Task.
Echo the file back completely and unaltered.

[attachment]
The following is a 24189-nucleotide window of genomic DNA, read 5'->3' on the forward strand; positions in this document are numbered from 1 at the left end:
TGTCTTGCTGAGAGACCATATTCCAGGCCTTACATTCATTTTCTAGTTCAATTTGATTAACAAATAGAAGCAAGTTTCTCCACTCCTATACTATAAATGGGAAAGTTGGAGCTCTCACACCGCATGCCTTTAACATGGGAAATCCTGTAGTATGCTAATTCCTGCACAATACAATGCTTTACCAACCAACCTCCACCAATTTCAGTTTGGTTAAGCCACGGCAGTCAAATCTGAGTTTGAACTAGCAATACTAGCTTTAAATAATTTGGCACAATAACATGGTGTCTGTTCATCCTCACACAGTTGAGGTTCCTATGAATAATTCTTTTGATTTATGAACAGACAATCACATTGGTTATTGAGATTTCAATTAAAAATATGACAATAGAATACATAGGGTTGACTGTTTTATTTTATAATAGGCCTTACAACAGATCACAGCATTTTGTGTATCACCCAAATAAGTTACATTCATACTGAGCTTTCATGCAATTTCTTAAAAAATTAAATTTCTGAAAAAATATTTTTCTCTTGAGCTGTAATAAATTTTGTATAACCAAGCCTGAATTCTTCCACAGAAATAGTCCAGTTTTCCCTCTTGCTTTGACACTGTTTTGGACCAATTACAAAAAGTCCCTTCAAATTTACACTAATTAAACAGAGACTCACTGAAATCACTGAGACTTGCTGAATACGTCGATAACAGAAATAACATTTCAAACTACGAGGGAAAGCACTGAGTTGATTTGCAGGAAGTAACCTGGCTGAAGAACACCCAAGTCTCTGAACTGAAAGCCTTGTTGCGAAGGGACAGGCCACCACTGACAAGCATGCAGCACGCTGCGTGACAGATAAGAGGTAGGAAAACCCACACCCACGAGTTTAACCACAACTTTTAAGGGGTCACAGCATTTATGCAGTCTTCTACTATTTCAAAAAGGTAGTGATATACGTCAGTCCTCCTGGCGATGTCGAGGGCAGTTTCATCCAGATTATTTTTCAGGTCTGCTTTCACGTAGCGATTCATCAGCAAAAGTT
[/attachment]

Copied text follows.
The following is a 24189-nucleotide window of genomic DNA, read 5'->3' on the forward strand; positions in this document are numbered from 1 at the left end:
TGTCTTGCTGAGAGACCATATTCCAGGCCTTACATTCATTTTCTAGTTCAATTTGATTAACAAATAGAAGCAAGTTTCTCCACTCCTATACTATAAATGGGAAAGTTGGAGCTCTCACACCGCATGCCTTTAACATGGGAAATCCTGTAGTATGCTAATTCCTGCACAATACAATGCTTTACCAACCAACCTCCACCAATTTCAGTTTGGTTAAGCCACGGCAGTCAAATCTGAGTTTGAACTAGCAATACTAGCTTTAAATAATTTGGCACAATAACATGGTGTCTGTTCATCCTCACACAGTTGAGGTTCCTATGAATAATTCTTTTGATTTATGAACAGACAATCACATTGGTTATTGAGATTTCAATTAAAAATATGACAATAGAATACATAGGGTTGACTGTTTTATTTTATAATAGGCCTTACAACAGATCACAGCATTTTGTGTATCACCCAAATAAGTTACATTCATACTGAGCTTTCATGCAATTTCTTAAAAAATTAAATTTCTGAAAAAATATTTTTCTCTTGAGCTGTAATAAATTTTGTATAACCAAGCCTGAATTCTTCCACAGAAATAGTCCAGTTTTCCCTCTTGCTTTGACACTGTTTTGGACCAATTACAAAAAGTCCCTTCAAATTTACACTAATTAAACAGAGACTCACTGAAATCACTGAGACTTGCTGAATACGTCGATAACAGAAATAACATTTCAAACTACGAGGGAAAGCACTGAGTTGATTTGCAGGAAGTAACCTGGCTGAAGAACACCCAAGTCTCTGAACTGAAAGCCTTGTTGCGAAGGGACAGGCCACCACTGACAAGCATGCAGCACGCTGCGTGACAGATAAGAGGTAGGAAAACCCACACCCACGAGTTTAACCACAACTTTTAAGGGGTCACAGCATTTATGCAGTCTTCTACTATTTCAAAAAGGTAGTGATATACGTCAGTCCTCCTGGCGATGTCGAGGGCAGTTTCATCCAGATTATTTTTCAGGTCTGCTTTCACGTAGCGATTCATCAGCAAAAGTT